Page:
The term generation gap is a term used to describe the different values and attitudes between one generation and another. This term is typically used to describe the gap between parents and their children.
Since the 1960’s, the term generation gap has also been used to describe the clash one age group has with another in various settings. The workplace is such an environment where different generations must intermingle and deal with each other’s way of thinking.
What Generations Exist in the Workplace
Today’s workplace presents many challenges that are based solely on meeting goals, business objectives, and project deadlines. Threaded throughout the normal business activities are dynamics that could present issues and conflicts if left unchecked.
Since many older workers remain on the job longer and younger workers are entering the workplace right out of college, the work environment is fragmented into various generations. In order to understand this eclectic environment, it is necessary to understand what generations are present in today’s workplace.
Because humans live on average 77 to 80 years, four potential generations may exist in the workplace today.
The four generations that could be present are the Traditionalist, Baby Boomers, Generation X, and Generation Y.
Understanding the background, attitudes, and work styles of each generation is essential for a manager or supervisor. If they want to effectively coach and communicate then understanding these differences is paramount in creating a respectful and peaceful work environment for all employees.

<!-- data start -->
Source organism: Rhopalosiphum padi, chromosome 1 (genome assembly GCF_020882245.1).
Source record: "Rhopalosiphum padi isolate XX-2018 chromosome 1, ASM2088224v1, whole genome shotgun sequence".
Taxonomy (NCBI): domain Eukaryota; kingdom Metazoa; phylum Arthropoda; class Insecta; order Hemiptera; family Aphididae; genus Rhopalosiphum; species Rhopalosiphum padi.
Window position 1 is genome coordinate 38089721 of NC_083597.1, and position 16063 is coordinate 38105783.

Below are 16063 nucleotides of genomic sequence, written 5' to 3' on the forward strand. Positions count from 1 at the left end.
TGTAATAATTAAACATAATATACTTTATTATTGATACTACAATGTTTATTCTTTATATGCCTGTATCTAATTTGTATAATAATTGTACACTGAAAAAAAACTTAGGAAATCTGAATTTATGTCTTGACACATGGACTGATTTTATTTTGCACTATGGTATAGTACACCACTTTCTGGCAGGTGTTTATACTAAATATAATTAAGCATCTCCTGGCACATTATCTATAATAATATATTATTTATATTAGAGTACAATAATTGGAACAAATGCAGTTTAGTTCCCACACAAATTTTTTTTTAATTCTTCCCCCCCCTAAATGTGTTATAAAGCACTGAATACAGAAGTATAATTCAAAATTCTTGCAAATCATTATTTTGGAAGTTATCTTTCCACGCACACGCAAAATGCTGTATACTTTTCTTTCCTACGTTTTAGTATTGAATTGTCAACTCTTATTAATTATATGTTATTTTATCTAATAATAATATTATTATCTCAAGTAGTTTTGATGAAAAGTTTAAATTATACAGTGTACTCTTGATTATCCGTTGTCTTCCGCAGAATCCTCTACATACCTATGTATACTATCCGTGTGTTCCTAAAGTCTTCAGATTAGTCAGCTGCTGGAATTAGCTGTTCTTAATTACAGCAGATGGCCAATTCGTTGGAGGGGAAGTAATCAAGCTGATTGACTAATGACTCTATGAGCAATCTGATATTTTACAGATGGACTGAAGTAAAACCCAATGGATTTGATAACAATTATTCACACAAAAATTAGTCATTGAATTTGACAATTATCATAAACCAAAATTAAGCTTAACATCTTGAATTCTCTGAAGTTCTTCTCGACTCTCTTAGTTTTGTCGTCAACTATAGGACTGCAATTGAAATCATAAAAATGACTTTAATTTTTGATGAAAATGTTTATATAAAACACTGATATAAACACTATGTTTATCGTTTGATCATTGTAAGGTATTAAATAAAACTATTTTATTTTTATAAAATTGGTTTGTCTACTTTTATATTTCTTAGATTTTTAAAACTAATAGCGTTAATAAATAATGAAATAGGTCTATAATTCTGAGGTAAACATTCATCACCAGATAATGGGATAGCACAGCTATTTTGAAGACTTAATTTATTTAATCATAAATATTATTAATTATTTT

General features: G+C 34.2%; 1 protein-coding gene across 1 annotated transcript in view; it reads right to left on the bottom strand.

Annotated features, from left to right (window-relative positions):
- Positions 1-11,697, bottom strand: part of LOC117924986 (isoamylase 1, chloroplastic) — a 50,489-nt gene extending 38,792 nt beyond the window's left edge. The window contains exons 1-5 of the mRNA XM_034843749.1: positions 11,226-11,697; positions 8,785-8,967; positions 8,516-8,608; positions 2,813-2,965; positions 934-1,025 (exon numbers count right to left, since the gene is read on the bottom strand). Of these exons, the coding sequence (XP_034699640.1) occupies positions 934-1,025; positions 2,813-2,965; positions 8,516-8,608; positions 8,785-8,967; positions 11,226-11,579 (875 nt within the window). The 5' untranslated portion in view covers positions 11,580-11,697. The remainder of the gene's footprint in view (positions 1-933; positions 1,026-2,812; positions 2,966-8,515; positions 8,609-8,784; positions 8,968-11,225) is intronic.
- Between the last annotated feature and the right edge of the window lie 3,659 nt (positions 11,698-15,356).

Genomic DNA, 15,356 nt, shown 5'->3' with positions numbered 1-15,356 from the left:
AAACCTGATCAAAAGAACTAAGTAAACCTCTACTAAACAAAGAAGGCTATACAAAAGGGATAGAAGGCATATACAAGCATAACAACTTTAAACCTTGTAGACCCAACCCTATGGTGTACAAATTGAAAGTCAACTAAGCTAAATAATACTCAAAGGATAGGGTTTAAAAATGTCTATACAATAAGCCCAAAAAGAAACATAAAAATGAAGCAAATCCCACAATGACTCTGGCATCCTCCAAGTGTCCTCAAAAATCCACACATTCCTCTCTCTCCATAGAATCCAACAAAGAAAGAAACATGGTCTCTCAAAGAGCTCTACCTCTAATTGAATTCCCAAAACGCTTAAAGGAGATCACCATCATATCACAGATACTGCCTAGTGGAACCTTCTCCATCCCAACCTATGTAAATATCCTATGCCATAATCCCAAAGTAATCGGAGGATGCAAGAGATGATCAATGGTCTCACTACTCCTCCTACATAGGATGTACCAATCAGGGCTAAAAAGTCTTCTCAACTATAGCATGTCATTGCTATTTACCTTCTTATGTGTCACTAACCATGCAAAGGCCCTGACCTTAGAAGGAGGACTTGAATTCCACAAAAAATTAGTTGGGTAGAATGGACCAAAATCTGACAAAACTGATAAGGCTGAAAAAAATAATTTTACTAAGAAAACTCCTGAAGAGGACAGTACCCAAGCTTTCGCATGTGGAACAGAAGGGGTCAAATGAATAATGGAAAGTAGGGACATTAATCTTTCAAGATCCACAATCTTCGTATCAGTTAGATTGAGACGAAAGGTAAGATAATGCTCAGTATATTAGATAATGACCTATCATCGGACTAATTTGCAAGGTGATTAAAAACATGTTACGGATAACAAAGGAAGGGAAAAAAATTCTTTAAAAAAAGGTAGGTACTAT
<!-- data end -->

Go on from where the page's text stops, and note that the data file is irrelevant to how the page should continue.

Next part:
What Defines a Generation
A generation is a group of people born during the same period and shares the same attitudes and values. The period is the factor to dividing the generations into groups. The four generations mentioned in the previous section have time ranges that define their period.
For example, the Traditionalist Generation represents people in a generation born before 1946. The Baby Boomers are people born between 1946 and 1961. Generation X represents people born between 1962 and 1980 and Generation Y represents people born in the 1980s and 1990s.
In each period are experiences that shaped the attitudes and values of each generation. In addition, the interaction between generations is also a factor in shaping the subsequent generation. For example, Generation X sought to be different by the larger more influential Baby Boomers. This thinking affects their behaviors and preferences.
What this Means in our Workplace
When groups have the same values and attitudes, communication and other dynamics typically go smoother. When there are multiple groups and each group brings their own style, values, and attitudes, this could create tension and other issues if not paying attention.
Multiple generations in the workplace presents challenges in many areas. Let us review two perspectives that must be managed.
First, the employee-to-employee perspective is critical; it shows how different generations interacting with each other may lead to miscommunication or misunderstanding. Furthermore, the way each generation handles confrontation may also be a point of friction.
The generation gap between employees could be seen more in the modes of communication, the words, and gestures used.
The manager-to-employee perspective is another sensitive area. Generation gaps in this situation could be difficult if the relationship starts on the wrong foot. For the manager, knowing that there are differences in the way generations communicate, view authority, life-work balance, and relationships is just the beginning.
The manager must also plan how to address these issues proactively, avoiding difficult or tense situations. Having difficult situations at work could lead to poor morale and productivity, which will reflect on the manager’s performance.
Generation gaps at work means more work is needed to cultivate an environment that respects each generation’s perspective and way of life. This also means the manager has to be observant and knowledgeable of the various traits associated with each generation.
This post is from November’s topic on Generation Gaps.